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Selective Blockade of the Ubiquitous Checkpoint Receptor CD47 Is Enabled by Dual-Targeting Bispecific Antibodies.

CD47 is a ubiquitously expressed immune checkpoint receptor that is often upregulated in cancer. CD47 interacts with its counter-receptor SIRPα on macrophages and other myeloid cells to inhibit cancer cell phagocytosis and drive immune evasion. To overcome tolerability and "antigen sink" issues arising from widespread CD47 expression, we generated dual-targeting bispecific antibodies that selectively block the CD47-SIRPα interaction on malignant cells expressing a specific tumor-associated antigen; e.g., CD19 or mesothelin. These bispecific κλ bodies are fully human, native IgG1 molecules, combining tumor targeting and selective CD47 blockade with immune activating mechanisms mediated by the Fc portion of the antibody. CD47-neutralizing κλ bodies efficiently kill cancer cells in vitro and in vivo but interact only weakly with healthy cells expressing physiological levels of CD47. Accordingly, a κλ body administered to non-human primates showed a typical IgG pharmacokinetic profile and was well tolerated. Importantly, κλ bodies preserve their tumoricidal capabilities in the presence of a CD47 antigen sink. Thus, dual-targeting κλ bodies allow for efficacious yet safe targeting of CD47 in cancer. Such a bispecific design could be applied to limit the extent of neutralization of other ubiquitously expressed therapeutic targets.

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Rabbit Anti-Dopamine D2 R Rabbit Anti-Dopamine D2 R CRC3 CD3 (bispecific) Cl HIV1 gp41 antibody, Monoc HIV1 integrase antibody, HIV2 p26 antibody, Monocl Measles Virus Nucleoprote HIV1 Nef antibody, Monocl HIV1 Nef antibody, Monocl CD4 antibody, Monoclonal CD4 antibody, Monoclonal HIV1 p24 antibody, Monocl

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Effector-attenuating Substitutions That Maintain Antibody Stability and Reduce Toxicity in Mice.

The antibody Fc region regulates antibody cytotoxic activities and serum half-life. In a therapeutic context, however, the cytotoxic effector function of an antibody is often not desirable and can create safety liabilities by activating native host immune defenses against cells expressing the receptor antigens. Several amino acid changes in the Fc region have been reported to silence or reduce the effector function of antibodies. These earlier studies focused primarily on the interaction of human antibodies with human Fc-γ receptors, and it remains largely unknown how such changes to Fc might translate to the context of a murine antibody. We demonstrate that the commonly used N297G (NG) and D265A, N297G (DANG) variants that are efficacious in attenuating effector function in primates retain potent complement activation capacity in mice, leading to safety liabilities in murine studies. In contrast, we found an L234A, L235A, P329G (LALA-PG) variant that eliminates complement binding and fixation as well as Fc-γ-dependent, antibody-dependent, cell-mediated cytotoxity in both murine IgG2a and human IgG1. These LALA-PG substitutions allow a more accurate translation of results generated with an "effectorless" antibody between mice and primates. Further, we show that both human and murine antibodies containing the LALA-PG variant have typical pharmacokinetics in rodents and retain thermostability, enabling efficient knobs-into-holes bispecific antibody production and a robust path to generating highly effector-attenuated bispecific antibodies for preclinical studies.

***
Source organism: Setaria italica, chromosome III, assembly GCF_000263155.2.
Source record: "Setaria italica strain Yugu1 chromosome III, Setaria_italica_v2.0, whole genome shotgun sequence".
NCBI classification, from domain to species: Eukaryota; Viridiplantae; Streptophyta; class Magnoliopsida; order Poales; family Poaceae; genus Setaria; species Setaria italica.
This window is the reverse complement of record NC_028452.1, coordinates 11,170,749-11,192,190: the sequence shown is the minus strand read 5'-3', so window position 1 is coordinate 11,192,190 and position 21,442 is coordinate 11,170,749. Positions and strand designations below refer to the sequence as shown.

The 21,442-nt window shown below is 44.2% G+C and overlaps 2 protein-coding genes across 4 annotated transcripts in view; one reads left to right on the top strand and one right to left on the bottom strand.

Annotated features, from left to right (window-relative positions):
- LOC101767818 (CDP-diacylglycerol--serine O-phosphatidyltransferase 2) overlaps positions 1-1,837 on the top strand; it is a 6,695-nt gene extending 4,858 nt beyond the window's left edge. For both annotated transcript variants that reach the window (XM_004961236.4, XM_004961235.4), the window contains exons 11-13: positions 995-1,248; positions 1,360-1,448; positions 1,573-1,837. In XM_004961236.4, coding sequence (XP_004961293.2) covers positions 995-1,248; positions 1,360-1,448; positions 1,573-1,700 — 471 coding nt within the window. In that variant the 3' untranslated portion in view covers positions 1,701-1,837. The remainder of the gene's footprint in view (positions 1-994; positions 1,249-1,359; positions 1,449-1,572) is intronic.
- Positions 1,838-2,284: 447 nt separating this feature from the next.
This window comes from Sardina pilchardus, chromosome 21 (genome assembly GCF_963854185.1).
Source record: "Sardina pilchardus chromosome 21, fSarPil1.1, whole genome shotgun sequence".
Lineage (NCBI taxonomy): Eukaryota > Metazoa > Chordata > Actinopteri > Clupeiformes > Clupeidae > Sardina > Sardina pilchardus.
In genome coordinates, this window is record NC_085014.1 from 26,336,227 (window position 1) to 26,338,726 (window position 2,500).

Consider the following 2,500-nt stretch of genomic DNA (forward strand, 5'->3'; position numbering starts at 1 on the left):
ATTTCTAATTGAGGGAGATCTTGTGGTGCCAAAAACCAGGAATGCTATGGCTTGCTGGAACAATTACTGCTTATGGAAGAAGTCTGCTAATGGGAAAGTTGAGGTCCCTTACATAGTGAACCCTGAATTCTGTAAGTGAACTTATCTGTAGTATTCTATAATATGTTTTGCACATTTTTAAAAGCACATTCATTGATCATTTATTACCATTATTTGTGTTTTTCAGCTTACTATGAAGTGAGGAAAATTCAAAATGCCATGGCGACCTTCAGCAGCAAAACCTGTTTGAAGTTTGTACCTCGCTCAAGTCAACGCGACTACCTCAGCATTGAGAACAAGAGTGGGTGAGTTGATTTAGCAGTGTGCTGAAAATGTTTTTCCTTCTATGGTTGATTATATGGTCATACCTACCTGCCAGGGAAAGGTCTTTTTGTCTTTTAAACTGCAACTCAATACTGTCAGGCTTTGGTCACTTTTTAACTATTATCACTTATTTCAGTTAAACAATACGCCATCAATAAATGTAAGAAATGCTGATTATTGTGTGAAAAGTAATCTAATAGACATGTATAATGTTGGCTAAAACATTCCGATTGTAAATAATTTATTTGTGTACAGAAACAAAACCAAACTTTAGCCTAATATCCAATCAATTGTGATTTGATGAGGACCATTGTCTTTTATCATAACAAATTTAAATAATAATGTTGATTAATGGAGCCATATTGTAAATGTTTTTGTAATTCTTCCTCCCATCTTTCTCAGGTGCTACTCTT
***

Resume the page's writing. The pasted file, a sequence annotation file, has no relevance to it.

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Homogenizer for 24 sample Homogenizer for 8 samples Interleukin-34 IL34 (N-t Interleukin-34 IL34 anti Anti C Reactive Protein A Anti AGO2 Human, Monoclon Anti AGO2 Mouse, Monoclon Anti AGO2 Human, Monoclon Anti AGO2 Mouse, Monoclon HIV1 integrase antibody, Integrin â3 (Phospho Tyr Androgen Receptor (Phosph

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Understanding the Genomic Structure of Copy-Number Variation of the Low-Affinity Fcγ Receptor Region Allows Confirmation of the Association of FCGR3B Deletion with Rheumatoid Arthritis.

Fcγ receptors are a family of cell-surface receptors that are expressed by a host of different innate and adaptive immune cells, and mediate inflammatory responses by binding the Fc portion of immunoglobulin G. In humans, five low-affinity receptors are encoded by the genes FCGR2A, FCGR2B, FCGR2C, FCGR3A, and FCGR3B, which are located in an 82.5-kb segmental tandem duplication on chromosome 1q23.3, which shows extensive copy-number variation (CNV). Deletions of FCGR3B have been suggested to increase the risk of inflammatory diseases such as systemic lupus erythematosus and rheumatoid arthritis (RA). In this study, we identify the deletion breakpoints of FCGR3B deletion alleles in the UK population and endogamous native American population, and show that some but not all alleles are likely to be identical-by-descent. We also localize a duplication breakpoint, confirming that the mechanism of CNV generation is nonallelic homologous recombination, and identify several alleles with gene conversion events using fosmid sequencing data. We use information on the structure of the deletion alleles to distinguish FCGR3B deletions from FCGR3A deletions in whole-genome array comparative genomic hybridization (aCGH) data. Reanalysis of published aCGH data using this approach supports association of FCGR3B deletion with increased risk of RA in a large cohort of 1,982 cases and 3,271 controls (odds ratio 1.61, P = 2.9×10 ).